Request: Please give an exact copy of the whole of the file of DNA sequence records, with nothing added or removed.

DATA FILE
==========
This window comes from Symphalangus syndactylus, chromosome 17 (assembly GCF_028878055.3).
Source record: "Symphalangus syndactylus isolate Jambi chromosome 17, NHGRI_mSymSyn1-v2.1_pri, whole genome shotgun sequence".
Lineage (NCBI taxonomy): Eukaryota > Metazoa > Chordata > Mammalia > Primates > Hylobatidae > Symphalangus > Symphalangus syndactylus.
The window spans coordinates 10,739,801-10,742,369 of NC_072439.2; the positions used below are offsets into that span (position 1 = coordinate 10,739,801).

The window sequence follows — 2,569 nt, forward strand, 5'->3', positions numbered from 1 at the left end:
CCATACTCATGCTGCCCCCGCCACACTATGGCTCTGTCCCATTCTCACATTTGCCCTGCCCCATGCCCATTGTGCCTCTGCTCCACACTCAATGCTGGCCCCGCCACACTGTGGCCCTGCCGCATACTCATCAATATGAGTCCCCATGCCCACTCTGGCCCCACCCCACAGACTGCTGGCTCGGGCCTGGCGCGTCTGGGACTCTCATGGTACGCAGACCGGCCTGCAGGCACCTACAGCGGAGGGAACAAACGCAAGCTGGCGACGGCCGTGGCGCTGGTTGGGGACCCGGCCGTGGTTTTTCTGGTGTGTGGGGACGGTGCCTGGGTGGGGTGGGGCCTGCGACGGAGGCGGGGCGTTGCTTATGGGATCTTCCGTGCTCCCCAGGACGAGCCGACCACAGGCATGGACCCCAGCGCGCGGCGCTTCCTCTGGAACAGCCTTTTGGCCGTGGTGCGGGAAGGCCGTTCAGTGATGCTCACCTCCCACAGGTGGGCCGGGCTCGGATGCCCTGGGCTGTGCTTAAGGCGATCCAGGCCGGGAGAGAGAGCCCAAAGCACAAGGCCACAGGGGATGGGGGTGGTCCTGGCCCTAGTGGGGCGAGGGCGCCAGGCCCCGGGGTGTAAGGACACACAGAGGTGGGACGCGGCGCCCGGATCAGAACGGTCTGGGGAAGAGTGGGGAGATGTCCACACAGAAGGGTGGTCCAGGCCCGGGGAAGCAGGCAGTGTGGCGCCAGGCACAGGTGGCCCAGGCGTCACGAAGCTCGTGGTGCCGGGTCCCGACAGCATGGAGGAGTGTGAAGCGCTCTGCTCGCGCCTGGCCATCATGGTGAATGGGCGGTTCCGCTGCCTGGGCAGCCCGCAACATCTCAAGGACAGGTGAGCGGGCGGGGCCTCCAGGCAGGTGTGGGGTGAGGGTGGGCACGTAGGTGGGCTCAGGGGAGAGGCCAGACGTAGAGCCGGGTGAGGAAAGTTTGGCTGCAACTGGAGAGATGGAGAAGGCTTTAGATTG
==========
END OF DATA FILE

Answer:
This window comes from Symphalangus syndactylus, chromosome 17 (assembly GCF_028878055.3).
Source record: "Symphalangus syndactylus isolate Jambi chromosome 17, NHGRI_mSymSyn1-v2.1_pri, whole genome shotgun sequence".
Lineage (NCBI taxonomy): Eukaryota > Metazoa > Chordata > Mammalia > Primates > Hylobatidae > Symphalangus > Symphalangus syndactylus.
The window spans coordinates 10,739,801-10,742,369 of NC_072439.2; the positions used below are offsets into that span (position 1 = coordinate 10,739,801).

The window sequence follows — 2,569 nt, forward strand, 5'->3', positions numbered from 1 at the left end:
CCATACTCATGCTGCCCCCGCCACACTATGGCTCTGTCCCATTCTCACATTTGCCCTGCCCCATGCCCATTGTGCCTCTGCTCCACACTCAATGCTGGCCCCGCCACACTGTGGCCCTGCCGCATACTCATCAATATGAGTCCCCATGCCCACTCTGGCCCCACCCCACAGACTGCTGGCTCGGGCCTGGCGCGTCTGGGACTCTCATGGTACGCAGACCGGCCTGCAGGCACCTACAGCGGAGGGAACAAACGCAAGCTGGCGACGGCCGTGGCGCTGGTTGGGGACCCGGCCGTGGTTTTTCTGGTGTGTGGGGACGGTGCCTGGGTGGGGTGGGGCCTGCGACGGAGGCGGGGCGTTGCTTATGGGATCTTCCGTGCTCCCCAGGACGAGCCGACCACAGGCATGGACCCCAGCGCGCGGCGCTTCCTCTGGAACAGCCTTTTGGCCGTGGTGCGGGAAGGCCGTTCAGTGATGCTCACCTCCCACAGGTGGGCCGGGCTCGGATGCCCTGGGCTGTGCTTAAGGCGATCCAGGCCGGGAGAGAGAGCCCAAAGCACAAGGCCACAGGGGATGGGGGTGGTCCTGGCCCTAGTGGGGCGAGGGCGCCAGGCCCCGGGGTGTAAGGACACACAGAGGTGGGACGCGGCGCCCGGATCAGAACGGTCTGGGGAAGAGTGGGGAGATGTCCACACAGAAGGGTGGTCCAGGCCCGGGGAAGCAGGCAGTGTGGCGCCAGGCACAGGTGGCCCAGGCGTCACGAAGCTCGTGGTGCCGGGTCCCGACAGCATGGAGGAGTGTGAAGCGCTCTGCTCGCGCCTGGCCATCATGGTGAATGGGCGGTTCCGCTGCCTGGGCAGCCCGCAACATCTCAAGGACAGGTGAGCGGGCGGGGCCTCCAGGCAGGTGTGGGGTGAGGGTGGGCACGTAGGTGGGCTCAGGGGAGAGGCCAGACGTAGAGCCGGGTGAGGAAAGTTTGGCTGCAACTGGAGAGATGGAGAAGGCTTTAGATTG